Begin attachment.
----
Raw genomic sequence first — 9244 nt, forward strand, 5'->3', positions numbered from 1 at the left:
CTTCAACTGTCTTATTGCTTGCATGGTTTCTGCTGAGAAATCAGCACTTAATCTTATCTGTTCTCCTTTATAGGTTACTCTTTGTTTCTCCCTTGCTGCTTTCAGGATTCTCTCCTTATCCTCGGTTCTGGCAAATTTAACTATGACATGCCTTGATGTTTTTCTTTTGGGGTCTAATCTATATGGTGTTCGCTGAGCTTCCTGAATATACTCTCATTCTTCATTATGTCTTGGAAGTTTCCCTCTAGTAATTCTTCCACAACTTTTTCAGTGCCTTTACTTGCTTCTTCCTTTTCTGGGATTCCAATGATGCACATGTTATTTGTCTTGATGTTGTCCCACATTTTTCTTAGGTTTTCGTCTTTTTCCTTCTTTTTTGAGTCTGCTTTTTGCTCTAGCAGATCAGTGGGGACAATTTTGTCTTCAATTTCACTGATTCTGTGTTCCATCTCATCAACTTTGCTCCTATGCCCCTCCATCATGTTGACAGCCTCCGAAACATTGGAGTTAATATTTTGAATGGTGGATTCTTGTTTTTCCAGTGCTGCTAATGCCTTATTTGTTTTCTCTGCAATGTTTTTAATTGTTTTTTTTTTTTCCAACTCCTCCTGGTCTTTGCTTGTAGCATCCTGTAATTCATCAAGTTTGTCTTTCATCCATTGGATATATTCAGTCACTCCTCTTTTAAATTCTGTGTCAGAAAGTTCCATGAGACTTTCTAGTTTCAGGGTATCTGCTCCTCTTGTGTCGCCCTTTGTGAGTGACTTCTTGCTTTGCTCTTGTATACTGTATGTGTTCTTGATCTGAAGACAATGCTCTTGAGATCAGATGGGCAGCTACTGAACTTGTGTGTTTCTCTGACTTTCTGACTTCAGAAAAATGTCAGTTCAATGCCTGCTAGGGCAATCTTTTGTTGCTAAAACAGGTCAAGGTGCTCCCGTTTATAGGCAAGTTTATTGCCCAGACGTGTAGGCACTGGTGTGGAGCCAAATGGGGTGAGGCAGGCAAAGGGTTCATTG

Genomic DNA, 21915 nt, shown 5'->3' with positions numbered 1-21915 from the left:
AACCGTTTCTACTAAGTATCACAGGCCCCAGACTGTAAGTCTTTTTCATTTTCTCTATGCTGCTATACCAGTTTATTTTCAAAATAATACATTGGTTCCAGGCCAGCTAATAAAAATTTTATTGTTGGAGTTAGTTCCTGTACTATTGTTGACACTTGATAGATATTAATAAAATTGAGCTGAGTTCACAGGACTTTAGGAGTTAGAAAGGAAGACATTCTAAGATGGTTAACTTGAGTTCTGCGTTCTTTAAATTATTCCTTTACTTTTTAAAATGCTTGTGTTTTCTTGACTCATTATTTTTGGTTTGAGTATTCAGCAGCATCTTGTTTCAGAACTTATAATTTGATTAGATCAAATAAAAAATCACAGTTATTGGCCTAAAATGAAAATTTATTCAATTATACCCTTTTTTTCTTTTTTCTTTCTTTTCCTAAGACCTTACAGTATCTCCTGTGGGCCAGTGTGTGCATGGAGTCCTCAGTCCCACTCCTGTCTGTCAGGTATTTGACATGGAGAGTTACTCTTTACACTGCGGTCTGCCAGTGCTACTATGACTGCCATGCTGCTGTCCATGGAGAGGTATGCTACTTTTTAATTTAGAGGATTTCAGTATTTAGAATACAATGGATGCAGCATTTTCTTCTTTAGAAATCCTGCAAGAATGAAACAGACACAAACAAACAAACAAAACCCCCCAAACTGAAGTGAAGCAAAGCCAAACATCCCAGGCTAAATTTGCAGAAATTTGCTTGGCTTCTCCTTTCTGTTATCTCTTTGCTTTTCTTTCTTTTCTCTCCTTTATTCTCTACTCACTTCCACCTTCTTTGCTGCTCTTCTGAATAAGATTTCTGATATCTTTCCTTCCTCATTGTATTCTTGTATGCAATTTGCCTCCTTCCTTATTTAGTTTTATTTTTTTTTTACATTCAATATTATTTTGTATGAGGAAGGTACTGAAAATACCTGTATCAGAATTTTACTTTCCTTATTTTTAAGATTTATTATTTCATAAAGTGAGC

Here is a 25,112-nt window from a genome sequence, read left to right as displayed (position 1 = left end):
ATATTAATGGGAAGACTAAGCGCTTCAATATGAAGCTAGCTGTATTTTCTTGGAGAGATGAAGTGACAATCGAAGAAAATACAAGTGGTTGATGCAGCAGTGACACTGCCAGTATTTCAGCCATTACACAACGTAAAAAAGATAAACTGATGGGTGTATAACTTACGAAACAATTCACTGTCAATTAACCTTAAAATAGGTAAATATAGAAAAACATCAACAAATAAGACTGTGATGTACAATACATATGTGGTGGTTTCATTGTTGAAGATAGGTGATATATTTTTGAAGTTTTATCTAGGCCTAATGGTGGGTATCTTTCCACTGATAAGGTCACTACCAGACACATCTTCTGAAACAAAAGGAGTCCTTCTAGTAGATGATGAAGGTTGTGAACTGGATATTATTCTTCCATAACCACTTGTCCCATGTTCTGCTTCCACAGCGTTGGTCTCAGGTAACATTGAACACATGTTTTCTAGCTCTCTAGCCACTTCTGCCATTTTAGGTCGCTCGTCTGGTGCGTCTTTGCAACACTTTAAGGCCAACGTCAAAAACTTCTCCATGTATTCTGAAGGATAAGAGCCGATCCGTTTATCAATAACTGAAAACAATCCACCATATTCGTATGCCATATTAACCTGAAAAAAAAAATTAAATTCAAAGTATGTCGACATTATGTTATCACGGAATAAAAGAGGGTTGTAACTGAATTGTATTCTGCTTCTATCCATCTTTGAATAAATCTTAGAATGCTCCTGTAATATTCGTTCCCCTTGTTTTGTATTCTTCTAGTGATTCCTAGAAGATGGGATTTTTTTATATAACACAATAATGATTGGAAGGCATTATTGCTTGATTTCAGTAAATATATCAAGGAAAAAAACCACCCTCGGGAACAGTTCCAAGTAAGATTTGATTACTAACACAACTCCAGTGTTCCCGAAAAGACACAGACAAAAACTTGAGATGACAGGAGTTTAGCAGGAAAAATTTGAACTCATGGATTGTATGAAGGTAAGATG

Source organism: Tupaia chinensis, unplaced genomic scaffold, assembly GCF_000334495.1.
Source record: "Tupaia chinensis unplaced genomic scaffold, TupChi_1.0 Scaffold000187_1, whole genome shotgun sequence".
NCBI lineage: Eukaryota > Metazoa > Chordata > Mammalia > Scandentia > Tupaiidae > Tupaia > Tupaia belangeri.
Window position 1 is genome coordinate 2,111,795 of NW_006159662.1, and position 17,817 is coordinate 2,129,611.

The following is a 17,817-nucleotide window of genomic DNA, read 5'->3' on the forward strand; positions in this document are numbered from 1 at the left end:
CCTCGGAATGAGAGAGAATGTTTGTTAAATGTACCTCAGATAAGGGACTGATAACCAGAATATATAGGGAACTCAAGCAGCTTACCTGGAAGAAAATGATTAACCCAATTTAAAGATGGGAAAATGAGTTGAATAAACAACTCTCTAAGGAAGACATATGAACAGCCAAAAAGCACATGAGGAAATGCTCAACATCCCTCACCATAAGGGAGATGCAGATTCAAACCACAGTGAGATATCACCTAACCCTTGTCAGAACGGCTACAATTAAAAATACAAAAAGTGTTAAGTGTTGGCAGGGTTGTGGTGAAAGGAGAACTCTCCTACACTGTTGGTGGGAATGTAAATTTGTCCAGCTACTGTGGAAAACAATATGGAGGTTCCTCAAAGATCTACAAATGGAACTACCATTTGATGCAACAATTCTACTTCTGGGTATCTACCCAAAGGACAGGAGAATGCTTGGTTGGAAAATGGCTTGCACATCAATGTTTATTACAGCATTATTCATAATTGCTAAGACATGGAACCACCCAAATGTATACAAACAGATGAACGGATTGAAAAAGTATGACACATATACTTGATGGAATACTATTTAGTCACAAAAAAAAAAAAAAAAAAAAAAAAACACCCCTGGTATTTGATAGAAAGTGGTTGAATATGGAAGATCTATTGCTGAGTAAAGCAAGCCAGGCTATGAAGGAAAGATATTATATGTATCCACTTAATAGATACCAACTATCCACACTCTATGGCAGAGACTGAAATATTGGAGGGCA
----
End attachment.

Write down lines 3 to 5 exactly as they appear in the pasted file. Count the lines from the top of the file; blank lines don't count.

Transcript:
Genomic DNA, 21915 nt, shown 5'->3' with positions numbered 1-21915 from the left:
AACCGTTTCTACTAAGTATCACAGGCCCCAGACTGTAAGTCTTTTTCATTTTCTCTATGCTGCTATACCAGTTTATTTTCAAAATAATACATTGGTTCCAGGCCAGCTAATAAAAATTTTATTGTTGGAGTTAGTTCCTGTACTATTGTTGACACTTGATAGATATTAATAAAATTGAGCTGAGTTCACAGGACTTTAGGAGTTAGAAAGGAAGACATTCTAAGATGGTTAACTTGAGTTCTGCGTTCTTTAAATTATTCCTTTACTTTTTAAAATGCTTGTGTTTTCTTGACTCATTATTTTTGGTTTGAGTATTCAGCAGCATCTTGTTTCAGAACTTATAATTTGATTAGATCAAATAAAAAATCACAGTTATTGGCCTAAAATGAAAATTTATTCAATTATACCCTTTTTTTCTTTTTTCTTTCTTTTCCTAAGACCTTACAGTATCTCCTGTGGGCCAGTGTGTGCATGGAGTCCTCAGTCCCACTCCTGTCTGTCAGGTATTTGACATGGAGAGTTACTCTTTACACTGCGGTCTGCCAGTGCTACTATGACTGCCATGCTGCTGTCCATGGAGAGGTATGCTACTTTTTAATTTAGAGGATTTCAGTATTTAGAATACAATGGATGCAGCATTTTCTTCTTTAGAAATCCTGCAAGAATGAAACAGACACAAACAAACAAACAAAACCCCCCAAACTGAAGTGAAGCAAAGCCAAACATCCCAGGCTAAATTTGCAGAAATTTGCTTGGCTTCTCCTTTCTGTTATCTCTTTGCTTTTCTTTCTTTTCTCTCCTTTATTCTCTACTCACTTCCACCTTCTTTGCTGCTCTTCTGAATAAGATTTCTGATATCTTTCCTTCCTCATTGTATTCTTGTATGCAATTTGCCTCCTTCCTTATTTAGTTTTATTTTTTTTTTACATTCAATATTATTTTGTATGAGGAAGGTACTGAAAATACCTGTATCAGAATTTTACTTTCCTTATTTTTAAGATTTATTATTTCATAAAGTGAGC

Here is a 25,112-nt window from a genome sequence, read left to right as displayed (position 1 = left end):